1 The Application
For this assignment, you will be working with an application which displays images of the Munros.
These are the 282 highest mountain tops in Scotland and are named after Sir Hugh Munro who first
catalogued them. You can see the full list and hear the pronunciation of the Gaelic names on the Walk
Highlands2 web page (you will not be tested on the pronunciation).
The application itself is quite simple, but it will give you some realistic experience with:
- Using “professional” development tools.
- Creating applications by “composing”3 objects of different classes.
- Understanding and using classes created by others, as well as the standard Java libraries.
- Integrating these with your own code.
- Working with remote services.
- Working with graphical user interfaces.
- Documenting and testing your code.
Real Java applications are constructed from large collections of classes. And most of the code will usu-
ally be provided by other people – either by someone else working on the same (large) project, or as part
of a library or framework imported from elsewhere (such as the JavaFx graphics framework). To give
you a realistic experience for this assignment, we have provided a library containing some useful classes
for downloading and displaying images. You will be extending some of these, and writing new classes
which interact with them to produce an application for viewing photographs of the Munros.
 Before starting on the assignment, make sure that you have a working set of development tools
and understand how to use them. See LEARN Resources Course Notes DevelopmentTools.pdf .
You will need:
• A Java 17 SDK
• Java FX SDK 17
• Hamrest 2.2
 These JAR-files and libraries should be put into a folder in your solution. To help you get started,
we have provided some template files for the application.
The following illustrates the setup process:
1. Download LEARN Assessment Assignment 1 ippo-assignment1.zip and unzip this template project.
2. Import the template into a new IntelliJ project.
3. Set the path to the FX modules in the project settings.
4. Define the libraries you are using.
5. Specify the modules to be loaded. The template you downloaded is set up for the sample
directories and has to be adjusted by you accordingly.
6. After loading the directory into IntelliJ and proper setup, your view should be similar to this:
7. After pressing run you should see an interface which allows you to view a selection of images,
similar to the one on the first page. Ask for help on Piazza if you have issues getting this to work.
Now that you have a clean template project, you are ready to start work on the assignment . . .
3 Understanding the Classes
The demonstration application is structured using three main classes:
• A View class which handles the interface (displaying the images, and detecting user input).
• A Service class which retrieves a picture from the remote service.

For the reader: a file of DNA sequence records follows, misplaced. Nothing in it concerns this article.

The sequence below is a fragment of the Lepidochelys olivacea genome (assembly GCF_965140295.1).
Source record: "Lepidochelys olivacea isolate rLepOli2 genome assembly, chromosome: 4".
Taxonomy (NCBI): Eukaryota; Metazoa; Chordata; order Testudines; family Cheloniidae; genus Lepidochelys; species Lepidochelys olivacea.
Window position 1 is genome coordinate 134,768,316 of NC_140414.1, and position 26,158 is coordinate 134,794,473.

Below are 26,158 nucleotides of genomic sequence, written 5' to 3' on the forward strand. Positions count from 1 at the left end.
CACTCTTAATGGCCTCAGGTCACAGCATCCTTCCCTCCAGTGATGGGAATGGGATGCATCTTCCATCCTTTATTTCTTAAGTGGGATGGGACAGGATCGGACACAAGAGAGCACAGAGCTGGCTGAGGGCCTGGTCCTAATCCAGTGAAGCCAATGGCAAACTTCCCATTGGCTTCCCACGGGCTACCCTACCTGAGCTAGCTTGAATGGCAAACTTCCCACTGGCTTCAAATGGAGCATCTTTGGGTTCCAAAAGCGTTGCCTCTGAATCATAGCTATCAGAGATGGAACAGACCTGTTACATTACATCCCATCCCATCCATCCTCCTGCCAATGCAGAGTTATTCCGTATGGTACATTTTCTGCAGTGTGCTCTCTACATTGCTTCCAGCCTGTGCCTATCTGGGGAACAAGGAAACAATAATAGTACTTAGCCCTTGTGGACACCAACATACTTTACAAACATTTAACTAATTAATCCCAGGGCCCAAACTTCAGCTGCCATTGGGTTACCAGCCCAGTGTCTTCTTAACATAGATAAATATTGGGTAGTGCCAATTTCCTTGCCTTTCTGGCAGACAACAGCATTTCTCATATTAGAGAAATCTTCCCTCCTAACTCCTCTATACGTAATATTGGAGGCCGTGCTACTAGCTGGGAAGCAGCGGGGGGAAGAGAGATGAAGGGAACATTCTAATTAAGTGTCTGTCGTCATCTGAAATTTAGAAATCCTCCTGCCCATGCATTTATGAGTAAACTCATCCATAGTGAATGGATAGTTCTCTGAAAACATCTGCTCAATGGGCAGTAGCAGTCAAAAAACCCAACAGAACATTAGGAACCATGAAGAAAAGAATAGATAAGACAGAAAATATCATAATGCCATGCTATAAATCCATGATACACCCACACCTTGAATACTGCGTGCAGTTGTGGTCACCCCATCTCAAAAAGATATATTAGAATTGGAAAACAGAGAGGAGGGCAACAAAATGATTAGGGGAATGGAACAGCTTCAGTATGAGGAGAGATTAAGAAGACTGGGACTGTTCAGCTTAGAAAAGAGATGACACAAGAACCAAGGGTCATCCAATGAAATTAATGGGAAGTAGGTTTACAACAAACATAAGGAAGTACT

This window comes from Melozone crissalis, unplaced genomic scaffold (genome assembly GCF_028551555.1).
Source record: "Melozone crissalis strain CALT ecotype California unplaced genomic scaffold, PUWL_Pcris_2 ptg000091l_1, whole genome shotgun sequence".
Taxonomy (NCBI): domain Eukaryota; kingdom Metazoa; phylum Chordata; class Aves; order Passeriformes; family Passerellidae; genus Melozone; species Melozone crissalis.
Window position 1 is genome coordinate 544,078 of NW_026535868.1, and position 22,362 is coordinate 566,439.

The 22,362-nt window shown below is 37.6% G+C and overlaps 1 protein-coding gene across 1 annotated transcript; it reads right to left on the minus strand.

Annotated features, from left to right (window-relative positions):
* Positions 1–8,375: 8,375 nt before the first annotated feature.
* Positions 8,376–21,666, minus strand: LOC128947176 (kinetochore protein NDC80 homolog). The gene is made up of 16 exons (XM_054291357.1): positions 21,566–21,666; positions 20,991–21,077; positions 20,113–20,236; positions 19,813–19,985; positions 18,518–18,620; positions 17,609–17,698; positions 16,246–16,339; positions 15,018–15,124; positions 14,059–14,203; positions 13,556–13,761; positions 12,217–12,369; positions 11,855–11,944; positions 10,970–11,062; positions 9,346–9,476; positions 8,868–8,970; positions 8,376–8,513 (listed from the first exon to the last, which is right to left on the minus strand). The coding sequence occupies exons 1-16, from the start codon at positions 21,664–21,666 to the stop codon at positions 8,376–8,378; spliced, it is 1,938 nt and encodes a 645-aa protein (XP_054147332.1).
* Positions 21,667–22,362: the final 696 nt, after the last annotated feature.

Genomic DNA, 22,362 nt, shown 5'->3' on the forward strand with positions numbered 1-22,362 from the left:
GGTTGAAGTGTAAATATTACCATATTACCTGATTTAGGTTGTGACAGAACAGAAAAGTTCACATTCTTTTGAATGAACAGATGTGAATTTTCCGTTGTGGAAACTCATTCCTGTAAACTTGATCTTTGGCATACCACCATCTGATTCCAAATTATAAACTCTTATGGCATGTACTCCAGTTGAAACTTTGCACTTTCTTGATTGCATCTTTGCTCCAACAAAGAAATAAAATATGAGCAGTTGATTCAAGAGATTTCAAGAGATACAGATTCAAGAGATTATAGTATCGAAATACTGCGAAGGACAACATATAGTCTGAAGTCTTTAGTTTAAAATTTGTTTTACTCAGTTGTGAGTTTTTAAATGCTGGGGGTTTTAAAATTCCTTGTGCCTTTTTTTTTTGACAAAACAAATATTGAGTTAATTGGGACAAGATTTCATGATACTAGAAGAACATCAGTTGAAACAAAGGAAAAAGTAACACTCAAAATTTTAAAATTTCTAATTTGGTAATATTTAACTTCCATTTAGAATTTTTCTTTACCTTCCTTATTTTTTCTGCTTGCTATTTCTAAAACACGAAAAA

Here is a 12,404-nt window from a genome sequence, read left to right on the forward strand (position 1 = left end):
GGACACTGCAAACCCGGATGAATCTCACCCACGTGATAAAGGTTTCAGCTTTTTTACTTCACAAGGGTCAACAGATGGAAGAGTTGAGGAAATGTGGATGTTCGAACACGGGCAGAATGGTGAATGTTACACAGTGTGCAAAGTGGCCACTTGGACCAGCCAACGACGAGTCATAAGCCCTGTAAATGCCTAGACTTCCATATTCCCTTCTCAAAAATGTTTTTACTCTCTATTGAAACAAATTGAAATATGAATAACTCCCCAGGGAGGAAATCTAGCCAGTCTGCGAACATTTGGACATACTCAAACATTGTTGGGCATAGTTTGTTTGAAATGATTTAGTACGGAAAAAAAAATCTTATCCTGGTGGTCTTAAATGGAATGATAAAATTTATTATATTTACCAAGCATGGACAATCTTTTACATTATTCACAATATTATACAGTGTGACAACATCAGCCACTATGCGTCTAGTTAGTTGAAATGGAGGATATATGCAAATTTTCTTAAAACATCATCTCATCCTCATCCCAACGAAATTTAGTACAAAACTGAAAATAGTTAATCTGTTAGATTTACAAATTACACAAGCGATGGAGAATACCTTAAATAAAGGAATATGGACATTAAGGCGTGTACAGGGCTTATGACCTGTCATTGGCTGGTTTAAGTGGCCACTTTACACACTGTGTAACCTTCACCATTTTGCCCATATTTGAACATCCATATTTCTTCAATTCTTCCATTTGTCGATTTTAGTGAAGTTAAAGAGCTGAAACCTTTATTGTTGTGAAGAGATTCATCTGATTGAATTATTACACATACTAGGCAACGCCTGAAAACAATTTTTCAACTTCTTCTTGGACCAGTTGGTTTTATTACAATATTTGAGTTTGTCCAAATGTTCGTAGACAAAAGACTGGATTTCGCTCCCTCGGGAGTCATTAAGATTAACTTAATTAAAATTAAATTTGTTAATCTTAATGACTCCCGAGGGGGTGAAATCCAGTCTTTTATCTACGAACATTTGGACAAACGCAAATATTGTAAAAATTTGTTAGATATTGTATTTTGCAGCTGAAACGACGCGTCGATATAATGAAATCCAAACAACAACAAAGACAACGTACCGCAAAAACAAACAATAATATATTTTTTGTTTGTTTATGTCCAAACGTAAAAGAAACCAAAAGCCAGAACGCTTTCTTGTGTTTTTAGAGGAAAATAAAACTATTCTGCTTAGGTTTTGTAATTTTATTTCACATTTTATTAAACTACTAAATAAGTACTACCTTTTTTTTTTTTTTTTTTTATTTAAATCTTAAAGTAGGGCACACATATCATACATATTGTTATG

• A Controller class which manages the other classes and determines the overall behaviour of the
3.1 Using Different Implementations
A well-designed application will allow classes to be easily replaced with different implementations. To
illustrate this, our library provides:
- Two different View implementations – using buttons or menus.
- Two different Service implementations – Wikipedia and the IPPO photographs.
- Two different Controller implementations – one which allows specific images to be viewed, and
another which displays a random image and asks the use to guess the appropriate name (a “quiz”).
Notice that each of these (View, Service, Controller) has several implementations and an interface5
specification which defines the methods that each implementation must provide.
The library provides a mechanism for you to experiment easily with different combinations of these
implementations by changing values in a “property file”:
 Experiment with the different properties:
1. Open the project file src main resources properties app.properties . Lines starting with # are
explanatory comments which are ignored by the system.
2. Change the View from ButtonView to MenuView and re-run the application. Notice how the
interface has changed but the other components remain the same.
3. Change the Controller from SimpleController to QuizController. The application
will show a random Munro. You can guess the name and the application will tell you whether you
are correct or not. Choosing New will display another Munro.
4. Change the Service from IPPOService to WikiService (this example may be clearer if
you change back to the SimpleController) and re-run the application. The application will
fetch the images from Wikipedia, so there will be different images for each mountain (and there
will be a slower response).
5. Reset the property file back to the original values for the following exercises.
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